Terry Mitchell leading Peter Faulds (FVH) and Graham Laing (AAAC)
East District League, December 1985
Fife AC is one of the more enterprising clubs in Scotland with a whole host of races organised around the County – names like the Strathmiglo Straddle, The Gauldry Gallop are well known to athletes from around the country. They have teams in all the leagues in the country as well as travelling south of the border for competition. A comparatively young club they are however best known for the quality of runners who represent them. The names will appear in the following profile by Colin Youngson who has run with and against almost all of them.
A few of the very good athletes who ran for Fife AC have been profiled already on this website. Donald Macgregor, Terry Mitchell and Paul Kenney. We have also added Andrew Lemoncello (who was coacjed by Ron Morrison) to this group. The new club had gained momentum after Donald Macgregor left Edinburgh Southern Harriers in 1975. Fife won the most meritorious medals in the 1976 Edinburgh to Glasgow (sixth place) and for the next thirteen years had a few top ten performances, including another sixth in 1982. Although Fife AC has always had excellent team spirit, (as is obvious if you read ‘Relay’, the club magazine) a certain lack of top end speed limited success in the Edinburgh to Glasgow. Donald Macgregor whose finiest performance was seventh in the Munich Olympic Marathon, and who was a world veteran champion (over 10000m and the marathon) was influential in encouraging his clubmates to try longer distances, and five of them emulated him by winning the City of Dundee Marathon: Murray McNaught, Terry Mitchell, Sam Graves, Stuart Asher and Hugh MacKay. Of these, Hugh was definitely fast on the track with times of 1:62.20 (800m) and 3:48.3 (1500m). Terry was a very strong international runner. Alan McIntosh (East District steeplechase champion in 1976 and 1977) was second fastest on Stage Three in 1978 and Stuart Asher was fastest on Three in 1984.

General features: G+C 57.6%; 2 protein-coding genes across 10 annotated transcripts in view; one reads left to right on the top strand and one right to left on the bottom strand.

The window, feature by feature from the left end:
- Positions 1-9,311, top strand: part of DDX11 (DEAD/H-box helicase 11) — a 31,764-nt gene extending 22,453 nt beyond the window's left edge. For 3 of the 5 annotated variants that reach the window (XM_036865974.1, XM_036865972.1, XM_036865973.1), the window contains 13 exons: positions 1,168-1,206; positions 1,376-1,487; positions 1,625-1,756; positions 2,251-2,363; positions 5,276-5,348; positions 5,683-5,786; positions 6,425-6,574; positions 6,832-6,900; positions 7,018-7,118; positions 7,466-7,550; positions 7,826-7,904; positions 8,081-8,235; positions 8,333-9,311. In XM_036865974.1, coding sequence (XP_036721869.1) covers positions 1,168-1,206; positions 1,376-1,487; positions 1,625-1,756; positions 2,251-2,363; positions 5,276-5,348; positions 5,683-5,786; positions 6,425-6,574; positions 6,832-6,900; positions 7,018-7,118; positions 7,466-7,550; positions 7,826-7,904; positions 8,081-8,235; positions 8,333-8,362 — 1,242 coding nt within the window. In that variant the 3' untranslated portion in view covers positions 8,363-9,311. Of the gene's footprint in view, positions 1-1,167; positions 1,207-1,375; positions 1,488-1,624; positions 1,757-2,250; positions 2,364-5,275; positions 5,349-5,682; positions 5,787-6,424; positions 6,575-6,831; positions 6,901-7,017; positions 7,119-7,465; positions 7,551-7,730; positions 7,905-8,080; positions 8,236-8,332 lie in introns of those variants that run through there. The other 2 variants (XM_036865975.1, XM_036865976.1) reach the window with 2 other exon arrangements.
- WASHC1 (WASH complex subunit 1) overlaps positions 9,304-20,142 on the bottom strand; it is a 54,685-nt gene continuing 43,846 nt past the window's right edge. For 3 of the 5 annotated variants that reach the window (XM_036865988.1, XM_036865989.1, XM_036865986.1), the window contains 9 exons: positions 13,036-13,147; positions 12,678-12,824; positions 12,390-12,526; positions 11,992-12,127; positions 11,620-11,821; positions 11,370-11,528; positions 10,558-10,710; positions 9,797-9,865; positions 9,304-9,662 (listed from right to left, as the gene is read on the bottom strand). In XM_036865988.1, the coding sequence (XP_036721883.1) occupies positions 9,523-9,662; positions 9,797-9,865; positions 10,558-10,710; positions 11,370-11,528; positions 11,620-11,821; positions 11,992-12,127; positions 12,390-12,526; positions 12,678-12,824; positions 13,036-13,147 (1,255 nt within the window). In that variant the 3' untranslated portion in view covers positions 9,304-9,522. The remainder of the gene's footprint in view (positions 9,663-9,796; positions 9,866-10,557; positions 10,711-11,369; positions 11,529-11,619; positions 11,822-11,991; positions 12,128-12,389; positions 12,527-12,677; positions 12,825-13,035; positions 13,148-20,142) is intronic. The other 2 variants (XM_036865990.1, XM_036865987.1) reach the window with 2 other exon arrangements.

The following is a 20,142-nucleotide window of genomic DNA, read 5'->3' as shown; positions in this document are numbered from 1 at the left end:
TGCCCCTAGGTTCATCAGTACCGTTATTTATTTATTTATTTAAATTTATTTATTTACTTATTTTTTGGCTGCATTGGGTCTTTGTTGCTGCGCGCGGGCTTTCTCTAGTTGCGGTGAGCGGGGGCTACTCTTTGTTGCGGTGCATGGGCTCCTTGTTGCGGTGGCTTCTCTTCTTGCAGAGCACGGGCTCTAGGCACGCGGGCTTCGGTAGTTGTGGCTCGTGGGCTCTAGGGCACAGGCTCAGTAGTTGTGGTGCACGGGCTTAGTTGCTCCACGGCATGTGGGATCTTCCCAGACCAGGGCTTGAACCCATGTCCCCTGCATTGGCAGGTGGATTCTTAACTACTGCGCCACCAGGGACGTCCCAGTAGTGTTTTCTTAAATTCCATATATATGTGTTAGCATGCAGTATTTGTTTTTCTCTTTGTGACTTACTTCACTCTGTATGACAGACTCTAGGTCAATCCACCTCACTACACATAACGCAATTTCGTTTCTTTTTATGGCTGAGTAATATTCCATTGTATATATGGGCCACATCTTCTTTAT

Yet Fife’s best years were to be from the decade from the mid-1990’s and apart from Lemoncello, their most talented runner was Daniel Leggate, a;though he had several especially good team-mates, including Sandy Moss (who won the 1996 Inverness Half Marathon). in the Edinburgh to Glasgow Relay, after a year out of the race, Fife finished twelfth in 1995, despite a good start by Terry Mitchell. There was a definite improvement in 1996 when they were nonth and Daniel Leggate made his debit on Stage Two moving up three places to sixth with a time less than thirty seconds slower than his fastest opponent. Sandy Moss also gained three positions on Stage Three but that was the high point.